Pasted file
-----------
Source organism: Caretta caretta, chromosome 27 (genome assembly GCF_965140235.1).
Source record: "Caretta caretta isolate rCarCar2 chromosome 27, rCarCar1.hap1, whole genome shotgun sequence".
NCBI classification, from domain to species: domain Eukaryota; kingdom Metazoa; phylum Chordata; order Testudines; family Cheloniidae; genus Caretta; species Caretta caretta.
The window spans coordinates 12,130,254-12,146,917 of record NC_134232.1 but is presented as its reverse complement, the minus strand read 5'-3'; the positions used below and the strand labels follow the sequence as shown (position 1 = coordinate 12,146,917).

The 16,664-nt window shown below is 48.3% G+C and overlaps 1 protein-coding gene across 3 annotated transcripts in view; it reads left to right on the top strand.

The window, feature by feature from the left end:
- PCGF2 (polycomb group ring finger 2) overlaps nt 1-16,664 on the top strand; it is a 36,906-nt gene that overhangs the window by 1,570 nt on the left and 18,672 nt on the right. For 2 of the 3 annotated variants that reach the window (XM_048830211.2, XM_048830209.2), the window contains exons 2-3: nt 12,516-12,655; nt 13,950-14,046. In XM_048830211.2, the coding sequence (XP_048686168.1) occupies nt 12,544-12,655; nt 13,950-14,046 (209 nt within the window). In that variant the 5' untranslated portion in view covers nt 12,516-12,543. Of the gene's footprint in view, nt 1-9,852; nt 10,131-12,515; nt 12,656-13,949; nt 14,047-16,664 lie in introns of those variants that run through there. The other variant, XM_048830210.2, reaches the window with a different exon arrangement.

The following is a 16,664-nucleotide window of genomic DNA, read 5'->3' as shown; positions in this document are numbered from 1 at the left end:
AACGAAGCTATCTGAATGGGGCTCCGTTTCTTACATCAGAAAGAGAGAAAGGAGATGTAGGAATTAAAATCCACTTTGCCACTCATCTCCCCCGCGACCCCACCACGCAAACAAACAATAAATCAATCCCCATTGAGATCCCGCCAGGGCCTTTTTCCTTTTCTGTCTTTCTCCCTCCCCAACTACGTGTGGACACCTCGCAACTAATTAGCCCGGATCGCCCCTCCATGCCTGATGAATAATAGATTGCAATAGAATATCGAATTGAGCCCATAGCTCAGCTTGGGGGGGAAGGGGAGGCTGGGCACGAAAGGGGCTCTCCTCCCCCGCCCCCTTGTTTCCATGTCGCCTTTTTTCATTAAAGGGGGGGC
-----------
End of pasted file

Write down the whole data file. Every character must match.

Source organism: Caretta caretta, chromosome 27 (genome assembly GCF_965140235.1).
Source record: "Caretta caretta isolate rCarCar2 chromosome 27, rCarCar1.hap1, whole genome shotgun sequence".
NCBI classification, from domain to species: domain Eukaryota; kingdom Metazoa; phylum Chordata; order Testudines; family Cheloniidae; genus Caretta; species Caretta caretta.
The window spans coordinates 12,130,254-12,146,917 of record NC_134232.1 but is presented as its reverse complement, the minus strand read 5'-3'; the positions used below and the strand labels follow the sequence as shown (position 1 = coordinate 12,146,917).

The 16,664-nt window shown below is 48.3% G+C and overlaps 1 protein-coding gene across 3 annotated transcripts in view; it reads left to right on the top strand.

The window, feature by feature from the left end:
- PCGF2 (polycomb group ring finger 2) overlaps nt 1-16,664 on the top strand; it is a 36,906-nt gene that overhangs the window by 1,570 nt on the left and 18,672 nt on the right. For 2 of the 3 annotated variants that reach the window (XM_048830211.2, XM_048830209.2), the window contains exons 2-3: nt 12,516-12,655; nt 13,950-14,046. In XM_048830211.2, the coding sequence (XP_048686168.1) occupies nt 12,544-12,655; nt 13,950-14,046 (209 nt within the window). In that variant the 5' untranslated portion in view covers nt 12,516-12,543. Of the gene's footprint in view, nt 1-9,852; nt 10,131-12,515; nt 12,656-13,949; nt 14,047-16,664 lie in introns of those variants that run through there. The other variant, XM_048830210.2, reaches the window with a different exon arrangement.

The following is a 16,664-nucleotide window of genomic DNA, read 5'->3' as shown; positions in this document are numbered from 1 at the left end:
AACGAAGCTATCTGAATGGGGCTCCGTTTCTTACATCAGAAAGAGAGAAAGGAGATGTAGGAATTAAAATCCACTTTGCCACTCATCTCCCCCGCGACCCCACCACGCAAACAAACAATAAATCAATCCCCATTGAGATCCCGCCAGGGCCTTTTTCCTTTTCTGTCTTTCTCCCTCCCCAACTACGTGTGGACACCTCGCAACTAATTAGCCCGGATCGCCCCTCCATGCCTGATGAATAATAGATTGCAATAGAATATCGAATTGAGCCCATAGCTCAGCTTGGGGGGGAAGGGGAGGCTGGGCACGAAAGGGGCTCTCCTCCCCCGCCCCCTTGTTTCCATGTCGCCTTTTTTCATTAAAGGGGGGGC